5 Mom's "Mistakes" Trigger It

If there is one thing all new moms can attest to, it is the fact that those first few weeks, months, even years are riddled with mistakes left, right, and centre. We aren’t taught enough in school that mistakes are glorious learning moments and they give us the chance to grow and develop. This needs to be drilled into new moms’ brains so that postpartum anxiety doesn’t get a chance to rear its ugly head.

Mistakes are inevitable. Babies don’t come with guidebooks. As much as people write articles and blogs and books about tips for caring for baby and things to expect and blah blah blah, none of it compares or prepares to actually bringing a baby home from the hospital. Of course some things aren’t going to go right. What even is right when raising a baby? Anxiety has no right to intervene here, that’s for sure!

4 It Can Crush The Excitement Of Motherhood

Anxiety is, as the name suggests, a fun crushing monster who doesn’t want anyone to enjoy anything without feeling stressed and worried. What this means in terms of new motherhood is that it is totally unfair. As messy and scary and nerve-wrecking as bringing a baby home is, it is an experience that should be enjoyed and cherished. After all, this is literally a one-off experience with this baby.

It is completely rude, then, that the excitement of new motherhood can be crushed under the weight of anxiety. This is why it is so important that new moms recognise what is making them anxious and acknowledge that. The sooner that is done, the sooner the concerns are voiced, the sooner anxiety can be crushed down to the size it deserves. And the excitement of motherhood can rise above!

3 It Sends The Mind Racing

A classic trait of anxiety of any type is that it makes the brain over-think. It makes the victim think that they are not doing enough, not achieving enough, and not making the most out of their time. Of course, in terms of new motherhood, moms are definitely doing enough on a daily basis, thanks very much anxiety.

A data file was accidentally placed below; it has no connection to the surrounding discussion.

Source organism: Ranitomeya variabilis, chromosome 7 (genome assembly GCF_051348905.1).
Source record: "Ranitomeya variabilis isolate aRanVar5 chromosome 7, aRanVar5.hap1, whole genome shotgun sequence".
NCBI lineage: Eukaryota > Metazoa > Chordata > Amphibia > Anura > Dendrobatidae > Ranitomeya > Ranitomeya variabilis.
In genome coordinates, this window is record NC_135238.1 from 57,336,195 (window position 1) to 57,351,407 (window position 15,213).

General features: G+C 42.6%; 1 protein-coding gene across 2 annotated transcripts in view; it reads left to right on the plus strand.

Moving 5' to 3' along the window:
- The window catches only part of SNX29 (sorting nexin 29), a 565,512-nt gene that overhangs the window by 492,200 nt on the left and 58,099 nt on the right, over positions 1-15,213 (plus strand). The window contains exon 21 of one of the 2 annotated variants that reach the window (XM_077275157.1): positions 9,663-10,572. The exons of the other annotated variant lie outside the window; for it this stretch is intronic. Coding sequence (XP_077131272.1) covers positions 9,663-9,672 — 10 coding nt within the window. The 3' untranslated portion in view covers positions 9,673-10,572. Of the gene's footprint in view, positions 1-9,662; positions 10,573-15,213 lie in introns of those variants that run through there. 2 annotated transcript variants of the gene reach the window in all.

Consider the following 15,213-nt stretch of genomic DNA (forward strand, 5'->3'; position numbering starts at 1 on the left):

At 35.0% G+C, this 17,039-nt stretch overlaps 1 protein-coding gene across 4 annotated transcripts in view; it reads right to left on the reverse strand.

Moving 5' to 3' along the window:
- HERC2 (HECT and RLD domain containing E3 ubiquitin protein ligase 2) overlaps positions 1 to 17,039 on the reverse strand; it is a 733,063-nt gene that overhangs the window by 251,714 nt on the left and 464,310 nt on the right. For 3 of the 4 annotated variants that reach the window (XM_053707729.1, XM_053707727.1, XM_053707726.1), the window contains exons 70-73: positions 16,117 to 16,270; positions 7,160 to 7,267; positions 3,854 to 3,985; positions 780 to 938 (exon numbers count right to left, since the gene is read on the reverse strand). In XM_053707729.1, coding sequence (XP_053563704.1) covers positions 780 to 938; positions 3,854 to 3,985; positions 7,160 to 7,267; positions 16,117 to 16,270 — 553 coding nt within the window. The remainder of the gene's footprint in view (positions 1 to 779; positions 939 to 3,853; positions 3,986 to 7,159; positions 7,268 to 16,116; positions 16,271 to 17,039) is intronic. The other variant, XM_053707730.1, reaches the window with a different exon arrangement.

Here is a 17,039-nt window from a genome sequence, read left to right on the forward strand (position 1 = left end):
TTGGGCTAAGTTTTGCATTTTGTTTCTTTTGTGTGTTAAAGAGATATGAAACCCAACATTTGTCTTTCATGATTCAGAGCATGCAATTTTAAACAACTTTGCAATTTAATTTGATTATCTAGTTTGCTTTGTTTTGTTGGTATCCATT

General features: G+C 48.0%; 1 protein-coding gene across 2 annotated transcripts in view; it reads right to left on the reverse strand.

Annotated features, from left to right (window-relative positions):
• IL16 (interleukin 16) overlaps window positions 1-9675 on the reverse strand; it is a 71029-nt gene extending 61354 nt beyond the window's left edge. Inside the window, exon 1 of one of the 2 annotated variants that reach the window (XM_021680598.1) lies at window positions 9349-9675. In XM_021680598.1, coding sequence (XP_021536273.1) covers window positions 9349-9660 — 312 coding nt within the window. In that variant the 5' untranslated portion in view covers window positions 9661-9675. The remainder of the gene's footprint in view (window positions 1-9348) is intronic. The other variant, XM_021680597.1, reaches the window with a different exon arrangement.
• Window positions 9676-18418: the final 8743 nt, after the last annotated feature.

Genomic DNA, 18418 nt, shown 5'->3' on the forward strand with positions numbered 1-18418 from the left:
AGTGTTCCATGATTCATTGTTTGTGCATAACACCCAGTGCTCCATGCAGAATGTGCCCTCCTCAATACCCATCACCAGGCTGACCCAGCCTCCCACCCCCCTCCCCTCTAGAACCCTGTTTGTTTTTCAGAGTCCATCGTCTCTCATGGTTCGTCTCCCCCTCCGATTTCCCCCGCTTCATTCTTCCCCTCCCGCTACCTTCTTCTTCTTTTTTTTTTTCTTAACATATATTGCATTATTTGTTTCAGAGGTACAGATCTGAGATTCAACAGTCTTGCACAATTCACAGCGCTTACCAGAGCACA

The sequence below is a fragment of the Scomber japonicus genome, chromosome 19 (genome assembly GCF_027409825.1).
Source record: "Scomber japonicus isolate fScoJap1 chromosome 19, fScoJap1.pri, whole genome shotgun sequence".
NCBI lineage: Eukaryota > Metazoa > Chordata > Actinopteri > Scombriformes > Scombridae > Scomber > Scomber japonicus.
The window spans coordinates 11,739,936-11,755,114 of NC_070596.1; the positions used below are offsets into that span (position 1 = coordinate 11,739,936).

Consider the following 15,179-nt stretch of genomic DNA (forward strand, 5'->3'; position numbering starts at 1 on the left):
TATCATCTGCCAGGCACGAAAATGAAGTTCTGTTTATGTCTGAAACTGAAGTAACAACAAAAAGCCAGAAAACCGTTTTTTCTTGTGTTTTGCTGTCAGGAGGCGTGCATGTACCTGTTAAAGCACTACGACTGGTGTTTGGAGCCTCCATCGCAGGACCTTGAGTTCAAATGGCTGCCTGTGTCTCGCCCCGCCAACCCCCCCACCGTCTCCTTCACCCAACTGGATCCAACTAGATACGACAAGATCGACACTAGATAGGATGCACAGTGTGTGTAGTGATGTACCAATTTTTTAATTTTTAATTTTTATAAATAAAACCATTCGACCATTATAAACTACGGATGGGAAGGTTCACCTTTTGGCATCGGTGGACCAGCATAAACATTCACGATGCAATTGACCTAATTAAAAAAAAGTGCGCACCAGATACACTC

When the mind is racing on any given day, things are stressful and you get distracted, confused, and anxious about the things you need to do. On a day where there’s a newborn baby on the scene and no one has slept enough the night before, this racing mind can be truly exhausting and almost frightening. This is the harsh reality of postpartum anxiety. Calming the mind down can be one of the first steps to sending postpartum anxiety on its way.

2 It Hangs Around Longer Than Two Weeks

They say that the first two weeks of bringing the baby home is when postpartum anxiety is likely to flourish. This is the also the time when it is mostly hidden under the frustrations of fatigue of new motherhood. This means it is the time when anxiety is not recognised for what it truly is, or can be.

After two weeks, if the symptoms of postpartum anxiety continue, it is worth getting some professional help to help you through it. These symptoms can be chronic fatigue, panic attacks, or fidgeting/obsessive behaviours that are making it harder to bond and care for the baby. It is always ok to ask for help and to reach out to family and friends when you are struggling, especially when there is a baby to think about!

1 If The Baby Blues Don’t Pass...

It is expected and entirely understandable that there are going to be some down days after giving birth. These blue days are nothing too much to worry about. Given the physical upheaval and changes that have happened to the former life, as well as the emotional rollercoaster that has been ridden for the past 9 months, it is no wonder that women get a bit sad after giving birth.

However, when it stops being the baby blues and becomes postpartum anxiety, that is when there is real reason to be concerned. Basically, after about a month or so, you will start to recognise a trend in your behaviours. If you haven’t started establishing a routine and feel erratic each day, anxiety might be on the rise. If these feelings of nervousness, doubt, and concern are still pressing you down after three to six months, it is worth getting some professional help.

Sources: Postpartumprogress.com, Parents.com, Thebump.com